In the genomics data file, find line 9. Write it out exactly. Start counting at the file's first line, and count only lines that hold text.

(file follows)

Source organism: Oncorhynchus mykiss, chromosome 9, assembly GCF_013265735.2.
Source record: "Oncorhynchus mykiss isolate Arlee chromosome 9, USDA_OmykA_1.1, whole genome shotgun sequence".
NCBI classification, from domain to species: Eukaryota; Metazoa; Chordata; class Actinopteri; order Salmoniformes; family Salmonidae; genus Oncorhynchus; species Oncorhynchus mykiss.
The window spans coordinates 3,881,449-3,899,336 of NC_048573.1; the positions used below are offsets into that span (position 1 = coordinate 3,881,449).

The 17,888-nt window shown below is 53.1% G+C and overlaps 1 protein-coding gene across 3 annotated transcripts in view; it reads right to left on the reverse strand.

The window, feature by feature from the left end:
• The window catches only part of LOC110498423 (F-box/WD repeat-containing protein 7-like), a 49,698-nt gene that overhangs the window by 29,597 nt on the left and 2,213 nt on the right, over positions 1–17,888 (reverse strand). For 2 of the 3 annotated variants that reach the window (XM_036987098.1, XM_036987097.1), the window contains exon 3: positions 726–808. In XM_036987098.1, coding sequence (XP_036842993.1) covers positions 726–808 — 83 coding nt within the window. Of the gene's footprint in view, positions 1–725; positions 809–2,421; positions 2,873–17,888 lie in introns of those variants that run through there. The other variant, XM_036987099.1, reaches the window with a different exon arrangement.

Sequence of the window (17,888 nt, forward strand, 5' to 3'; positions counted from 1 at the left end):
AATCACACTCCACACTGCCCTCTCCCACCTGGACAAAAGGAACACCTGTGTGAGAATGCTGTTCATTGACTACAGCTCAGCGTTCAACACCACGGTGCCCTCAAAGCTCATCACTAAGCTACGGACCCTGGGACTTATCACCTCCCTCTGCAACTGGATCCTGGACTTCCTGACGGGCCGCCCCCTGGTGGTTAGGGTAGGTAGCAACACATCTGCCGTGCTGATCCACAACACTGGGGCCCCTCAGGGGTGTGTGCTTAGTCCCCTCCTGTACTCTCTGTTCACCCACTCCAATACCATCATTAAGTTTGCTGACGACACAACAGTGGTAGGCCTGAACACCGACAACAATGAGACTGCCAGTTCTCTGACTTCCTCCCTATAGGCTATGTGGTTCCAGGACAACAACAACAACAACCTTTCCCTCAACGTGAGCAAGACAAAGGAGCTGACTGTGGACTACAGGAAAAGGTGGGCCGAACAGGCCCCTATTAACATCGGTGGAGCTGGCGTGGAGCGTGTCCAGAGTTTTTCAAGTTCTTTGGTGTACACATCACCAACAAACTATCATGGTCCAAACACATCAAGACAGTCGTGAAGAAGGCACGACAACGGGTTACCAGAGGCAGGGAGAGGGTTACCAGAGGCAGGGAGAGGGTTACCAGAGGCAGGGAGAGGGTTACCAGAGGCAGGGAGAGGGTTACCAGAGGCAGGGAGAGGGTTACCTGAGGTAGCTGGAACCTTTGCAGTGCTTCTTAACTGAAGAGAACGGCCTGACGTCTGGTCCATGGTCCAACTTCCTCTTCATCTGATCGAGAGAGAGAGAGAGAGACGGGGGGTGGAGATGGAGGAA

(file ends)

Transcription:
AATCACACTCCACACTGCCCTCTCCCACCTGGACAAAAGGAACACCTGTGTGAGAATGCTGTTCATTGACTACAGCTCAGCGTTCAACACCACGGTGCCCTCAAAGCTCATCACTAAGCTACGGACCCTGGGACTTATCACCTCCCTCTGCAACTGGATCCTGGACTTCCTGACGGGCCGCCCCCTGGTGGTTAGGGTAGGTAGCAACACATCTGCCGTGCTGATCCACAACACTGGGGCCCCTCAGGGGTGTGTGCTTAGTCCCCTCCTGTACTCTCTGTTCACCCACTCCAATACCATCATTAAGTTTGCTGACGACACAACAGTGGTAGGCCTGAACACCGACAACAATGAGACTGCCAGTTCTCTGACTTCCTCCCTATAGGCTATGTGGTTCCAGGACAACAACAACAACAACCTTTCCCTCAACGTGAGCAAGACAAAGGAGCTGACTGTGGACTACAGGAAAAGGTGGGCCGAACAGGCCCCTATTAACATCGGTGGAGCTGGCGTGGAGCGTGTCCAGAGTTTTTCAAGTTCTTTGGTGTACACATCACCAACAAACTATCATGGTCCAAACACATCAAGACAGTCGTGAAGAAGGCACGACAACGGGTTACCAGAGGCAGGGAGAGGGTTACCAGAGGCAGGGAGAGGGTTACCAGAGGCAGGGAGAGGGTTACCAGAGGCAGGGAGAGGGTTACCAGAGGCAGGGAGAGGGTTACCTGAGGTAGCTGGAACCTTTGCAGTGCTTCTTAACTGAAGAGAACGGCCTGACGTCTGGTCCATGGTCCAACTTCCTCTTCATCTGATCGAGAGAGAGAGAGAGAGACGGGGGGTGGAGATGGAGGAA